Maybe they meant to say "no combat occurs"? Well, somebody else replied to my same question ("If some planes go on an attack mission to a suface group that has CAP, but they do not locate the target, do they still have to fight the CAP?") with an answer of "NO". So, I don't know which way it is supposed to be.
My last email from Avalanche Press says "The CAP still gets a chance to fight the strike."
There is the additional problem of hit assignment. It is said that players alternate assigning hits. What if you have a mix of single-hit-point and multiple-hit-point aircraft?
Here is my response from Avalanche Press:
Your theory is correct. As for hit assignment, you still alternate even if tough aircraft are involved.
[Grognard] "The reference to the Naval Strike Table is incorrect, there is no such table. Instead the reference should be to the Bombing and Air-Launched Torpedo Modifier Table."
If I have two of one type of plane in my salvage box (I assume it doesn't matter if they are face up or not) and I take one back, then is the one that comes back full-strength?
Their answer was: "Yes, it comes back at full-strength". This answer led me to believe that salvage was based completely on markers and not steps. Now, I later re-read the rules and saw that one out of every two steps of each type of aircraft may be returned to play. This makes me think that it is fully based on steps, not markers. Furthermore, it says you may need to keep counters in play and mark the steps in salvage (i.e. if one step on a two-step marker is destroyed, you would place one step in salvage but the marker would still be in play). So, which is it? If it is done by steps, then would 2 steps in salvage come back as a 1-step (i.e. half-strength) marker? Could you save up for 4 steps to bring back a full-strength marker? In any case, I also received another response to the same question:
The number of steps matters. Thus a faceup unit is two steps. A face-down unit is received in the ready box for every two steps of the type in the Salvage Box.
So, I now think everything in salvage is done by steps... two dead steps come back as one step. You can always combine those two one-steps into a full-strength counter if you desire (after they come back).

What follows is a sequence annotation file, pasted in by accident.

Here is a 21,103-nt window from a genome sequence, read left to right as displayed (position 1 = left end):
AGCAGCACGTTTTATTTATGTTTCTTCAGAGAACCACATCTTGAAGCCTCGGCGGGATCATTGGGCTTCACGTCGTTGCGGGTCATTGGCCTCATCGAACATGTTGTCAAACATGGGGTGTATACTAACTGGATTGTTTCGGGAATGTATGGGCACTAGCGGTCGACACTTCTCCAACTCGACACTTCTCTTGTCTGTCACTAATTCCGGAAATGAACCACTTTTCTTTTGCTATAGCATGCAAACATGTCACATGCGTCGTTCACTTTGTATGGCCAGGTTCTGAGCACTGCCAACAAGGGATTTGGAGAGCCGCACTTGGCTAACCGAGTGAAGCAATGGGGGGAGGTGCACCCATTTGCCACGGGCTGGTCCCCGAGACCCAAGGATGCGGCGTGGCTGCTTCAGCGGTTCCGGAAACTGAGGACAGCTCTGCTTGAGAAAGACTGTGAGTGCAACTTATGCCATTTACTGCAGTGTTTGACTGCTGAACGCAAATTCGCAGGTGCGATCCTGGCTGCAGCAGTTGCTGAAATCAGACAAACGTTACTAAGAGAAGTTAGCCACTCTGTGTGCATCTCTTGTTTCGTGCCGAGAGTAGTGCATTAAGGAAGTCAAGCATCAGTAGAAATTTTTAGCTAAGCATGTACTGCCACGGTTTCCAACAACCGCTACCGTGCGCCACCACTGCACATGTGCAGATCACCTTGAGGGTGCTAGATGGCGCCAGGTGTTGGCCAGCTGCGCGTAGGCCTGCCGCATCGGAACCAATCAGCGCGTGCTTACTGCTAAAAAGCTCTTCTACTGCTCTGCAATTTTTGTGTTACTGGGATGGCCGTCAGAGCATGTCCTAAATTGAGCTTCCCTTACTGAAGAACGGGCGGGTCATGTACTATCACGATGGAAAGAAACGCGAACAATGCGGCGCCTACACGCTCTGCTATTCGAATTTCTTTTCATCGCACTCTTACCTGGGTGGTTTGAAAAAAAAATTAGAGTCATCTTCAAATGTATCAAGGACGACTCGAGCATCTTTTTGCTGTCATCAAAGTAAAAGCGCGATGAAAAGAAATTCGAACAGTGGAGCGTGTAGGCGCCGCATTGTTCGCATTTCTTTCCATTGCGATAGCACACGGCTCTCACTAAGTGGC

[Kirk] What happens if a task force has only carriers and a sub rolls a 10 or an 11? I guess it just sucks to be you, since a 10 means you can attack something like a DD, but there aren't any.
[Enhancement] I allow sub-contacts to "spot" TF's for air strikes, however, since the sub-spot happens after air strike plotting, a spot can only affect air strikes on the subsequent turn, so air strikes don't get the +1 for target spotted as it was not spotted this turn. Effectively, the sub does spot the task force, but it only lasts one turn (the next turn) and you never get a +1 for it. This represents the delay the information would encounter. According to Avalanche, this type of communication wasn't possible (i.e. a sub accurately reporting the position of a task force within 4-8 hours of spotting it).
[Grognard] "The ASW Modifier Table is only used against subs which are attacking the task force. It is not used against subs which are attacked by wandering ASW patrol planes as in Rule 10.92."
[Enhancement] In the Bomb Alley rules, a torpedo hits on a 5+. Is this appropriate for SOPAC? I don't know... but considering all US subs get a -1 in SOPAC, they can't hit by the rules unless they are attacking an extra-large target or non-moving target. I kind of think that a 5+ should be for the Japanese and a 6 for Americans.